Robert Eckles Swain Professor in Chemistry (b. 1960)
B.S., B.A., 1982, Washington and Lee University; Ph.D. 1987, California Institute of Technology
Postdoctoral Fellow, ETH Zurich, 1988. NSF Young Investigator, 1992; A.P. Sloan Fellow, 1993; Union Carbide Innovation Award, 1993; Phi Beta Kappa Undergraduate Teaching Award, 1993; Bing Teaching Award, 1994; Arthur C. Cope Scholar Award, 1995; Fresenius Award, 1995; Alan T. Waterman Award, 1996; Walter J. Gores Teaching Award, 1997; Wilhelm Manchot Professorship, 1997; Alexander von Humbold Stiftung Award, 2001; Bass University Fellow in Undergraduate Education, 2005; Cooperative Research Award in Polymer Science and Engineering, 2009; Presidential Green Chemistry Challenge Award (E.P.A.), 2012.
Chemistry Research Area: 
Chemistry Research Area: 
Chemistry Research Area: 
Chemistry Research Area: 

Principal Research Interests

Our group applies mechanistic principles to develop new concepts in catalysis. A particular focus is the development of organometallic and organic catalysts for the synthesis of complex macromolecular architectures. In organometallic catalysis, we investigate catalysts that can access multiple kinetic states during a polymerization reaction in order to control sequence distribution. We have devised a novel strategy for the synthesis of elastomeric polypropylene utilizing a metallocene catalyst whose structure was designed to interconvert between chiral and achiral coordination geometries on the timescale of the synthesis of a single polymer chain. We have also developed a novel method for the synthesis of alternating copolymers of ethylene and propylene by exploiting catalysts that can access multiple coordination sites that exhibit different kinetic selectivities towards the two monomers. In collaboration with Jim Hedrick of IBM laboratories, we have developed an extensive platform of organic catalysts for the controlled ring-opening polymerization of lactones. Mechanistic studies of nucleophilic N-heterocyclic carbene catalysts revealed an unusual zwitterionic mechanism which enabled the synthesis of high molecular weight cyclic polyesters, a novel topology for these biodegradable and biocompatible macromolecules. These efforts combine elements of mechanistic organic and organometallic chemistry, polymer synthesis, and homogeneous catalysis to rationally design new macromolecular structures.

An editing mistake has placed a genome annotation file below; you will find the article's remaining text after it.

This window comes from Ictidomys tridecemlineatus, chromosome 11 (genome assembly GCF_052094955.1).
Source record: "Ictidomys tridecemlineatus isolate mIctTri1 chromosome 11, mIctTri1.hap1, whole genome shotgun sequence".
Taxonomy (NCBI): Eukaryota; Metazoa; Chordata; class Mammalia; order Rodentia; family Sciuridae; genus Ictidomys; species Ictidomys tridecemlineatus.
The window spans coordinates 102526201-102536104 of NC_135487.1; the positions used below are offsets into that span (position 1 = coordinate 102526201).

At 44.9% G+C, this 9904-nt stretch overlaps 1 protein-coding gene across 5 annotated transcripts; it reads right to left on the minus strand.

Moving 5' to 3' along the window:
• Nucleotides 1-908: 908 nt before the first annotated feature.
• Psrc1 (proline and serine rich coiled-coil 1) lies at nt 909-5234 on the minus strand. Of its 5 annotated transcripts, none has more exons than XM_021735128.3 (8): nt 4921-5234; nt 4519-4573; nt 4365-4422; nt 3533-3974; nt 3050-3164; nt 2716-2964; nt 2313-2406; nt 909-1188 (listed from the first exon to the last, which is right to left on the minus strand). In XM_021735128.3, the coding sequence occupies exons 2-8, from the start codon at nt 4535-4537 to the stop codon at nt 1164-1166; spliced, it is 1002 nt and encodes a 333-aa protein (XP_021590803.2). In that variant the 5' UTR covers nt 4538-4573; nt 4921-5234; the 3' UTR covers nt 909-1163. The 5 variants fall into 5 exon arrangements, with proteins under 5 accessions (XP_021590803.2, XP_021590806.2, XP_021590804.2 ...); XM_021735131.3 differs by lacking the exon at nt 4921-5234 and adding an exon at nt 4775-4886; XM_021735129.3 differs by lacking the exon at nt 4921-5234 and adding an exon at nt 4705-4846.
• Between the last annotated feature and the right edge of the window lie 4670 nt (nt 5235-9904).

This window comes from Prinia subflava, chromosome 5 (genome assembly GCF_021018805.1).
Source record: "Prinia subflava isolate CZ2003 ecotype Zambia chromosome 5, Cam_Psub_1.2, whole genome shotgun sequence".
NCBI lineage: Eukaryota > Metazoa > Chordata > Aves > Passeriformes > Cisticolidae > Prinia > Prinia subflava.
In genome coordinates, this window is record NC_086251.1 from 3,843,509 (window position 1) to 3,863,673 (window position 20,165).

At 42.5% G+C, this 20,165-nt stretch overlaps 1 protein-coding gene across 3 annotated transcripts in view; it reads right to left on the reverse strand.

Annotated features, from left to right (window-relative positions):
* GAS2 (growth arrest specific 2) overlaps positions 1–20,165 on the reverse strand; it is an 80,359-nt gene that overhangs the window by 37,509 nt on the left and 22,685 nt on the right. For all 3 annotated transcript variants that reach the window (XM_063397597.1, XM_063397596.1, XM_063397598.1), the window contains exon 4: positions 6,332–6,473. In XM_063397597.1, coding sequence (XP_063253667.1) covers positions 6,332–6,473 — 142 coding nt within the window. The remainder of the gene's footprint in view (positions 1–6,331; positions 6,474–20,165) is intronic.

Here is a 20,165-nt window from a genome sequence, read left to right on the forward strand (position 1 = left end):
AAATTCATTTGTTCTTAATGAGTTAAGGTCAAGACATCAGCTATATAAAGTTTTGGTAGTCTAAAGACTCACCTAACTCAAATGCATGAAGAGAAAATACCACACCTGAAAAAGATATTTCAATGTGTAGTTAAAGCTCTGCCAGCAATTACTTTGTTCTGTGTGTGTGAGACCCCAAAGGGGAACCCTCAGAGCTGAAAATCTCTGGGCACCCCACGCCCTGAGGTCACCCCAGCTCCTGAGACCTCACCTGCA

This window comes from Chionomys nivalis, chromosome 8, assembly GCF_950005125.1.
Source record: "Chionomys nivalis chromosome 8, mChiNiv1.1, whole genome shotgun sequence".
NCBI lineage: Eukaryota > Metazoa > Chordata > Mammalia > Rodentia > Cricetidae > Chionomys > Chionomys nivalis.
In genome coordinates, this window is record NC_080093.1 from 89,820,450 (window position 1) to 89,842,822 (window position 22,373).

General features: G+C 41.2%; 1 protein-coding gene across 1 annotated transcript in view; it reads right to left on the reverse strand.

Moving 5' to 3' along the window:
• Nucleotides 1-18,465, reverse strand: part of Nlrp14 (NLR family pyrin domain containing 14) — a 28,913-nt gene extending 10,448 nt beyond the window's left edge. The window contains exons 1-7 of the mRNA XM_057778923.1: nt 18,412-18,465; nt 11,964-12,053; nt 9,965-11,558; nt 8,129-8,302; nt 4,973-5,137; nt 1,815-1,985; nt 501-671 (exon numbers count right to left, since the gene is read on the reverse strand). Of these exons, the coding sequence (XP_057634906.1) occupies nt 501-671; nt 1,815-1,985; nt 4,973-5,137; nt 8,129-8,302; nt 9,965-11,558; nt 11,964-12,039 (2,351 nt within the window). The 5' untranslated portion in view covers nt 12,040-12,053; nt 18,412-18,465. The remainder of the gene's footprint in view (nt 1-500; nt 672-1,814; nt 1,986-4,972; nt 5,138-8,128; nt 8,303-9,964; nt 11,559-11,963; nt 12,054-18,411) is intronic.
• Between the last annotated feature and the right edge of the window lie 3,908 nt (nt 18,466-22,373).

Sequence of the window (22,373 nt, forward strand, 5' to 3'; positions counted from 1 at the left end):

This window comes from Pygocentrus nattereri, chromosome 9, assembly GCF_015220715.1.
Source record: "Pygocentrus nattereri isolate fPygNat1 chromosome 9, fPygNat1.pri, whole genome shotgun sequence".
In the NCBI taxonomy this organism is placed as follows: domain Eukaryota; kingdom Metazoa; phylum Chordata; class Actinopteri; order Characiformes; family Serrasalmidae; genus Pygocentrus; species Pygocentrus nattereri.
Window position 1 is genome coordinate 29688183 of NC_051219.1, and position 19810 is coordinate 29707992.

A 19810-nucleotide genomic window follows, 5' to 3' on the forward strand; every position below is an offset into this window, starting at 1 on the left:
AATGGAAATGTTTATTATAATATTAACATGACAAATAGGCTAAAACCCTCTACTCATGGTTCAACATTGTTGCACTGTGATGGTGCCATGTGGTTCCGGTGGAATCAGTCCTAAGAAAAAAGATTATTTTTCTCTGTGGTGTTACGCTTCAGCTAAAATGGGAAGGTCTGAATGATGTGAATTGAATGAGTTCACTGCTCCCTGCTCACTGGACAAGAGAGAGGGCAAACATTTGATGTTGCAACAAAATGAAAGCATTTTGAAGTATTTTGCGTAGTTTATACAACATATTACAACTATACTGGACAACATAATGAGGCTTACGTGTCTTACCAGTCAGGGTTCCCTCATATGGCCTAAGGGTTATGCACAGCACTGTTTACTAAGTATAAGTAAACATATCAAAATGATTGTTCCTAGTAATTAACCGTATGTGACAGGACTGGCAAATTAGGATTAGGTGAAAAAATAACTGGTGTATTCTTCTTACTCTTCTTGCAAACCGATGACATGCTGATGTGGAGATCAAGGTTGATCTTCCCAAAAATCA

Representative Publications

1) "Zwitterionic Polymerization: A Kinetic Strategy for the Controlled Synthesis of Cyclic Polylactide," W. Jeong, E.J. Shin, D.A. Culkin, J.L. Hedrick, and R.M. Waymouth, J. Am. Chem. Soc., 131, 4884-4891 (2009).

2) "A Simple Approach to Stabilized Micelles Employing Mikto-arm Terpolymers and Stereocomplexes with Application in Paclitaxel Delivery," F. Nederberg, E. Appel, J.P.K. Tan, S.H. Kim, K. Fukushima, J. Sly, R.D. Miller, Y.Y. Yang, R.M. Waymouth, and J.L. Hedrick, Biomacromolecules10, 1460-1468 (2009).

3) "Propylene Polymerization with Cyclopentadienyltitanium(IV) Hydroxylaminato Complexes," A.P. Dove, E.T. Kiesewetter, X. Ottenwaelder, and R.M. Waymouth, Organometallics28, 405-412 (2009).

4) "Mechanistic Studies of the Oxidative Dehydrogenation of Methanol using a Cationic Pd Complex" D.M. Pearson, and R.M. Waymouth, Organometallics,28, 3896-3900 (2009).

5) "Organocatalytic Ring-Opening Polymerization," N.E. Kamber, W. Jeong, R.M. Waymouth, R.C. Pratt, B.G.G. Lohmeijer, and J.L. Hedrick, Chem. Rev107, 5813-5840 (2007).

6) "2-ArylIndene Metallocenes: Conformationally Dynamic Catalysts to Control the Structure and Properties of Polypropylene," S. Lin and R.M. Waymouth, Acc. Chem. Res.35 (9), 765-773 (2002).